Bright IDEAS Award: A low cost route to manufacture nanostructured materials

Lead Research Organisation: University of Bath
Department Name: Mechanical Engineering


This research will develop 'disposable master' technology for large volume manufacture of nano-structured bulk metallic and ceramic materials. I take the metallic or ceramic substrate that I wish to nanopattern, coat it with a UV resist and simply roll onto the resist a flexible 'disposable master' with an appropriate nano-scale pattern. After removing the disposable master and curing the resist, the substrate with the patterned resist is chemically or ion beam etched to form a nanostructured surface. This approach will be applied to two novel applications using metallic and ceramic substrates to demonstrate the technology as a simple, low-cost method for manufacture of large areas of nanostructured materials. Single crystal ferroelectrics are chosen as the ceramic substrate, since the ability to manufacture nano-pillar arrays (~200nm width) of high performance ferroelectric is of significant interest for medical transducers. This is due to the need for small feature sizes for high frequency ultrasonics (>100 MHz). Vanadium is chosen as the metal substrate. The disposable master will be used to produce a regular array of nano-holes in the vanadium surface, which is then anodised to form a nano-porous vanadium oxide surface. The high surface area, short diffusion paths and interconnected porosity results in the material having high energy storage with potential application of new generation of electrode materials.Potential additional applications for nanostructured surfaces include tribology, hydrodynamics, aerodynamics, biocompatibility, adhesives and catalysts.

Planned Impact

This project will develop large-area low cost nano-imprinting of engineering materials and engineering surfaces. The impact is both technological and economical. Wafer-scale thermal embossing and step-and flash imprint techniques are now commercially available along with electron beam lithography. However the need for expensive large-scale moulds and an additional mechanical system increases the total cost and prevents the take-up and exploration of nano-structured materials and surfaces. The process to be developed as part of this research is simple and low cost and opens new opportunities for manufacturers without the need for expensive manufacturing facilities e.g. SMEs, bulk materials manufacturers, niche applications - people who previously would not have ever considered employing nanotechnology due to cost, complexity or lead time. The metallic and ceramic substrates to be studied aim to demonstrate the concept of the disposable master to the manufacturing community and materials developers and act as a showcase for the potential materials and nanostructures that can be produced by the method proposed in the research. The disposable master approach has a low thermal budget/environmental impact since other processes, such as thermal embossing, require high temperature and high pressure which reduces throughput and process reliability. The two specific cases have been chosen for impact and showcase the types of materials and types of surfaces than may be nanostrucutred to industry and academia. Case 1: Medical Transducers (single crystal ferroelectric) Case 2: Battery Electrodes (polycrystalline metal) If the approach can be demonstrated on bulk ceramics and bulk metallic materials it has the potential for impact in terms of materials and surfaces for a range of applications and materials, such as (i) tribology (boundary layer manipulation) (ii) wetting (hydrophobic/hydrophilic surfaces) (iii) biocompatibility (cell adherence to nano-holes) (iv) hydrodynamic and aerodynamic surfaces (v) catalysts (high surface area or controlled surfaces) (vi) adhesives (high surface area)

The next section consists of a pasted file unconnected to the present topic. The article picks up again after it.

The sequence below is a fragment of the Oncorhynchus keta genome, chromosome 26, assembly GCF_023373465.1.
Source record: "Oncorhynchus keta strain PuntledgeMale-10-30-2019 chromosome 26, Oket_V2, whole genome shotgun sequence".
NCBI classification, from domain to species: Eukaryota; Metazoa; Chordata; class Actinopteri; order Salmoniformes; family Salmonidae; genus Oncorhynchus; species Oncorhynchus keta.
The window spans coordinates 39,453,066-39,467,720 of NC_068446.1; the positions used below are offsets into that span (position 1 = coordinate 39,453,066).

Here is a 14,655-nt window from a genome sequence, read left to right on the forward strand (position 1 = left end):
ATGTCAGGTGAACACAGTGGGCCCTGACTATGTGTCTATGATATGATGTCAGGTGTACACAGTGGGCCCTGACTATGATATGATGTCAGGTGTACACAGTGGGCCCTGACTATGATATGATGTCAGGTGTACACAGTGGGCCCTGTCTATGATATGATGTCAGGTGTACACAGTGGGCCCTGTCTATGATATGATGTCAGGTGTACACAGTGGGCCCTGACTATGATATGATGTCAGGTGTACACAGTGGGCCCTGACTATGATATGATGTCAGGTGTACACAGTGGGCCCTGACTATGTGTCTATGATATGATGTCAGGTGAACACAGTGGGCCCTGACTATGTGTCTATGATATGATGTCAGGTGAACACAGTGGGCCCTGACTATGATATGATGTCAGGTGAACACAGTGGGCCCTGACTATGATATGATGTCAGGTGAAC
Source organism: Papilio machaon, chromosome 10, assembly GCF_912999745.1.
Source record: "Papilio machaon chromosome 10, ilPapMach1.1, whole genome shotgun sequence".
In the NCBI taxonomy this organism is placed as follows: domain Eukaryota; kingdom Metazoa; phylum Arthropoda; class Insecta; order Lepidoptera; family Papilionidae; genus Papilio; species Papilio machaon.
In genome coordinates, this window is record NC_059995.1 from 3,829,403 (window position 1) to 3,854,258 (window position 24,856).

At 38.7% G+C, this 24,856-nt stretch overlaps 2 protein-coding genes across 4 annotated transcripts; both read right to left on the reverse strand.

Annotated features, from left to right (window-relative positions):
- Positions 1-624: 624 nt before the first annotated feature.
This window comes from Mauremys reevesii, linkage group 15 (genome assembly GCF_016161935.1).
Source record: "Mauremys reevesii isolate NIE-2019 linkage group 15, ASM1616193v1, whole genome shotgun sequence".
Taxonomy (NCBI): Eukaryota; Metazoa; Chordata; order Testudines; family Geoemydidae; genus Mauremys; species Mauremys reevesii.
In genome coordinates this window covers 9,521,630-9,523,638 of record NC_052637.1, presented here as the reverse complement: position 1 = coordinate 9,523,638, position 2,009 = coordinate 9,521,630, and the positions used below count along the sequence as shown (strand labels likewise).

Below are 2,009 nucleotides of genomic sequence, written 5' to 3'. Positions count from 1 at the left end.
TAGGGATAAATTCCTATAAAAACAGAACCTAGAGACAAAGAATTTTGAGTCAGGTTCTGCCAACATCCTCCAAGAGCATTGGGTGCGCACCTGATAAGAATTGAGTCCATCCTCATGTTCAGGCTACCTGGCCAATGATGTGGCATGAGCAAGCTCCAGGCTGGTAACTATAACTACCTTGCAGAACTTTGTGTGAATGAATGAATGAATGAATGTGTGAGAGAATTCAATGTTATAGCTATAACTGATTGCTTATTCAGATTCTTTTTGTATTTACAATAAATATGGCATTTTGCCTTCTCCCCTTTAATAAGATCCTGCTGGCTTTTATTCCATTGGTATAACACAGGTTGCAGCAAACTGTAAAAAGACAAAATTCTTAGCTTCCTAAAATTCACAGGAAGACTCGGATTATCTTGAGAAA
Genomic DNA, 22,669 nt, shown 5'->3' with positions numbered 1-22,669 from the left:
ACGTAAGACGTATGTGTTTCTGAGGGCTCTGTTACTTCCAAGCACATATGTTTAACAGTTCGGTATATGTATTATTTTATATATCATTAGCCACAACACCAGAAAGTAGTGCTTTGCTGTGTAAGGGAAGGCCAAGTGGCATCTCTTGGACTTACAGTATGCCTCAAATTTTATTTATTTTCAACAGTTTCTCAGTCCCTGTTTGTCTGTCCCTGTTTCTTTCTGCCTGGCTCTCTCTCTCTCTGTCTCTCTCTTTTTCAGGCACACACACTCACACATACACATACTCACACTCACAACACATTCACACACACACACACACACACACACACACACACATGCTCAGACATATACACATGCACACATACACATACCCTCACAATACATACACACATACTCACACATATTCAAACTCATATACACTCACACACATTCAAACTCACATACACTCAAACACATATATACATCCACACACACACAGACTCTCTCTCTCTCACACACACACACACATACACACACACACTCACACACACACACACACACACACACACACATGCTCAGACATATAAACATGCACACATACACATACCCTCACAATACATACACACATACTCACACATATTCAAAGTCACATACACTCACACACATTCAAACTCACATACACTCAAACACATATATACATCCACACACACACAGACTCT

10 25 50
Description Ability to nanostructure piezoelectric materials for large areas.
Exploitation Route The ability to nanostructure surfaces has been used in my ERC Advanced Investigator Award for Energy Harvesting (Novel Energy Materials - Engineering Science and Integrated Systems) - NEMESIS
Sectors Aerospace

Defence and Marine


Description Used for ERC Advanced Investigator Award
First Year Of Impact 2012
Sector Energy
Impact Types Societal


Description ERC Advanced Investigator
Amount € 2,000,000 (EUR)
Funding ID ERC GrantAgreement no. 320963 
Organisation European Research Council (ERC) 
Sector Public
Country Belgium
Start 02/2013 
End 02/2018
Description University of Bath
Amount £150,000 (GBP)
Organisation University of Bath 
Sector Academic/University
Country United Kingdom
Start 05/2012 
End 07/2013